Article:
A New Zealand farmer is successfully breeding Highland cows with no horns - after spending more than 20 years trying to phase them out writes Ellie Forbes.

Farmer Tim Gow, 62, has been perfecting the breed of Scottish cows at his farm, in Southland, New Zealand, where he now has 100 in his herd.

Dad-of-four Tim has named and trademarked the cows the Tufty breed, and said without their horns the animals are more docile and friendly.

The herd was created by breeding animals with poorly developed horns, which would usually be avoided for breeding purposes.

Tim, a grandad-of-one, began the venture after finding his herd was unwelcome at vets, in transport trucks or even at the slaughterhouse because of their dangerous horns.

South West Farmer:

Picture: Tim Gow / SWNS.COM

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Tim, who has been keeping Highland cattle at Mangapiri Downs Organic stud Farm since the 1980s, said: "People went completely against horned cattle.

"It started with the vets - there were some accidents when a cow swung round and hit someone in the eye with a horn.

"We had one vet who split his arm open on a horn. That put the vets off.

"Then some of the abattoirs said they couldn't take them, unless they were dehorned, which doesn't work well for organic cattle.

"I took cows that didn't have good horns and kept breeding from them.

"I had the biggest herd in Australasia at one time, so there were a lot to choose from.

"It was sort of forced on us - I liked seeing cattle with those great horns - but it has had a silver lining."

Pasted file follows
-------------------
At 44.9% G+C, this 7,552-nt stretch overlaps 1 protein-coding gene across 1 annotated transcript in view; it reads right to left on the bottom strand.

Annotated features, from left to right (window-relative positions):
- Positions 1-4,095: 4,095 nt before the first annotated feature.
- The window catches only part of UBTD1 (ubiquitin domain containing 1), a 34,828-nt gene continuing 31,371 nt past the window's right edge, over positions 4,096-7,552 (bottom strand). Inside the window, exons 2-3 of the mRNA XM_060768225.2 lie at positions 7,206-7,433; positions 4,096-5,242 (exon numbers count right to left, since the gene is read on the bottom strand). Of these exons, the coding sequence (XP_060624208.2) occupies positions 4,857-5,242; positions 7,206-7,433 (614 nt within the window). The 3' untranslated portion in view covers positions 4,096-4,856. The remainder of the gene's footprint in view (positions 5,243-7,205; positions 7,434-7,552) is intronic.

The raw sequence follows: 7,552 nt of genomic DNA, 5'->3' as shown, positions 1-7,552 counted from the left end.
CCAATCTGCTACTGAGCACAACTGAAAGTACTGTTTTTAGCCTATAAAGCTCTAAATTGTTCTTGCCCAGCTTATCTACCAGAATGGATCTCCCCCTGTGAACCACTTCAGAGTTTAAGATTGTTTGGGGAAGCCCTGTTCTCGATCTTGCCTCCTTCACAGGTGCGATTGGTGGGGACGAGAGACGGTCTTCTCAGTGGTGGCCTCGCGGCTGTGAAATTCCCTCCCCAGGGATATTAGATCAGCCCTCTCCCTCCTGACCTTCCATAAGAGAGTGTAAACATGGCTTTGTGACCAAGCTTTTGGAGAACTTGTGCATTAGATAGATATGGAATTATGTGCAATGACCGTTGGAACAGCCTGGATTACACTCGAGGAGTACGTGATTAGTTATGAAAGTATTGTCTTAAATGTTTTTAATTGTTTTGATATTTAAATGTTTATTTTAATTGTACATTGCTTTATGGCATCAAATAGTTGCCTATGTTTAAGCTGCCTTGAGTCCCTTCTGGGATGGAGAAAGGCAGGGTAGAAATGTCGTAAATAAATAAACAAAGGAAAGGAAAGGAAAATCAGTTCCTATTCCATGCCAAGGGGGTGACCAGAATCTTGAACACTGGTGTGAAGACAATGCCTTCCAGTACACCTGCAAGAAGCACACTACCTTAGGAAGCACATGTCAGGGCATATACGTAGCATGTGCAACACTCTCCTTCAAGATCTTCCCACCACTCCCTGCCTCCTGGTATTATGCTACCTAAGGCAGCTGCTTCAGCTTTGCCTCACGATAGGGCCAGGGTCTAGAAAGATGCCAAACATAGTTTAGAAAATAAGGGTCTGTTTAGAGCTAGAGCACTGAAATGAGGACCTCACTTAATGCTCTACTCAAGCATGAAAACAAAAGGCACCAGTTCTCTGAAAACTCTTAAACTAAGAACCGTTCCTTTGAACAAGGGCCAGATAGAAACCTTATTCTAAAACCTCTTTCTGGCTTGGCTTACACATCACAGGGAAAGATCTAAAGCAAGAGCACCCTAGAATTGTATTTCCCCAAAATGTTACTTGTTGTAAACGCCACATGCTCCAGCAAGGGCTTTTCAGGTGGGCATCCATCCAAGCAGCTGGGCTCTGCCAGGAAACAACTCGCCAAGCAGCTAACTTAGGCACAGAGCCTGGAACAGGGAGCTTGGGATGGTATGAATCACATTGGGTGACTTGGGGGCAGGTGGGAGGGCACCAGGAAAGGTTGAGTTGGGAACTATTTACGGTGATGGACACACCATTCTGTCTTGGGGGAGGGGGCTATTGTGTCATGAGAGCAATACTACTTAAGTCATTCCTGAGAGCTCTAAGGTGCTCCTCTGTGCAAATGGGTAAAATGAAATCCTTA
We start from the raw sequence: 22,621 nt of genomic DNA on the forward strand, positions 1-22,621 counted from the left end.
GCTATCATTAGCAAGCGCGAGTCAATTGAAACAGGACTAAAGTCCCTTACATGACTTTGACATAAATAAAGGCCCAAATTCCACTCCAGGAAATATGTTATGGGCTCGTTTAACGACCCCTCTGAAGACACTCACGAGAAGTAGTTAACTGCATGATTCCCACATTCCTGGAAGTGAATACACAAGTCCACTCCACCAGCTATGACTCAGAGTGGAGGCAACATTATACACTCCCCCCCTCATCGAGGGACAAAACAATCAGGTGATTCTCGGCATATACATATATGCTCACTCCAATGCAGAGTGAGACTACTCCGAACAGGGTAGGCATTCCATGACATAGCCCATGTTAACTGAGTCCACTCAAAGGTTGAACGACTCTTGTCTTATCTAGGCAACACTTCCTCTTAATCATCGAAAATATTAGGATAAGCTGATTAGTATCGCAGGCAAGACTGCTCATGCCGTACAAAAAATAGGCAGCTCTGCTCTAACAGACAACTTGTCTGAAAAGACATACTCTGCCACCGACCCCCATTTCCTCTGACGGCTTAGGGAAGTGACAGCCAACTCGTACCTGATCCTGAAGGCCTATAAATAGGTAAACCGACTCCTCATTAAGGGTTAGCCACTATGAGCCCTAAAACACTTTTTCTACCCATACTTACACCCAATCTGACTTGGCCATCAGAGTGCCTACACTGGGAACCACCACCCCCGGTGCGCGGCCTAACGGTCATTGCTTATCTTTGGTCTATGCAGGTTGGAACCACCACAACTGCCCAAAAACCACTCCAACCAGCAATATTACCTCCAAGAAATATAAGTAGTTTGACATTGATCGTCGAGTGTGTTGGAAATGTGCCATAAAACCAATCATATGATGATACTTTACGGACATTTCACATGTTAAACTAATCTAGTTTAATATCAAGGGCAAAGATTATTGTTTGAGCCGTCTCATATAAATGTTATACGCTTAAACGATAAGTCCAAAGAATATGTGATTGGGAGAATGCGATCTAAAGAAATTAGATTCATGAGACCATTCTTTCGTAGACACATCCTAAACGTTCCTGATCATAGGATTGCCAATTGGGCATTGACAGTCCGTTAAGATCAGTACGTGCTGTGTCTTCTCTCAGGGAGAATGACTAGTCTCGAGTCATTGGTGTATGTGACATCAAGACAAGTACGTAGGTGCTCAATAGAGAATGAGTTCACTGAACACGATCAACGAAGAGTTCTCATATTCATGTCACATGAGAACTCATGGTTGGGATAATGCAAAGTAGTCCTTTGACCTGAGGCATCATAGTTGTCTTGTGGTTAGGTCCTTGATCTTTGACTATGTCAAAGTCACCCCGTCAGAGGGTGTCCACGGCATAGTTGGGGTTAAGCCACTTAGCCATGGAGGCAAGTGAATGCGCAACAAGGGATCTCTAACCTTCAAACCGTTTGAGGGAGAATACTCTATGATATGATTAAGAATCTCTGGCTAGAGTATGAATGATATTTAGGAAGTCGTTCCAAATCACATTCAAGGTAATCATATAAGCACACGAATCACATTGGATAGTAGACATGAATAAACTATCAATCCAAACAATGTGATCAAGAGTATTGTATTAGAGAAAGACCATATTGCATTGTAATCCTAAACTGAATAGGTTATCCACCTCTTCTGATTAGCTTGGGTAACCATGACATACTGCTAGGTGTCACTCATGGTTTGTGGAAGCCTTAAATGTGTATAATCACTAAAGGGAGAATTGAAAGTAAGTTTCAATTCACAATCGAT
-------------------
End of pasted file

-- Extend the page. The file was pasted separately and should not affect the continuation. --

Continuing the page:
South West Farmer:

Picture: Tim Gow / SWNS.COM

Tim's herd are descended directly from Scottish cows imported to New Zealand in the 1970s, including some from the Queen's herd at Balmoral.

He has spent the last 20 years creating the herd of polled cattle, with the help of his late uncle, Scott Dolling, a geneticist from South Australia.

Tim, whose grandfather was from Creiff, Perth and Kindross, said: "When I first had Highland Cows, which I got from a breeder who had imported them from Scotland in the 1970s, I invented an advertising trademark of 'hardy, hairy, horny'.

"Now we've got rid of the horns, I have had to change it to 'hardy, hairy, happy', which doesn't have quite the same ring to it."

Tufties have a long, thick, hairy coat, and can range in colour, from black, dark brown, red, tan, yellow, and white.

The organic farm sells the cows across New Zealand, with calves costing $2,500 and stud bulls $6,000, and Tim said their friendly nature makes the cows great pets.

Tim said: "People love them, they are really good-natured and unique.

"This week, when the new bull calf was born, the mother and the auntie were just looking at me, saying, 'Go on, have a look'.

"They are so friendly.

"We have actually sold quite a lot of them as pets, although they are also starting to take off on dairy farms, because they are so placid."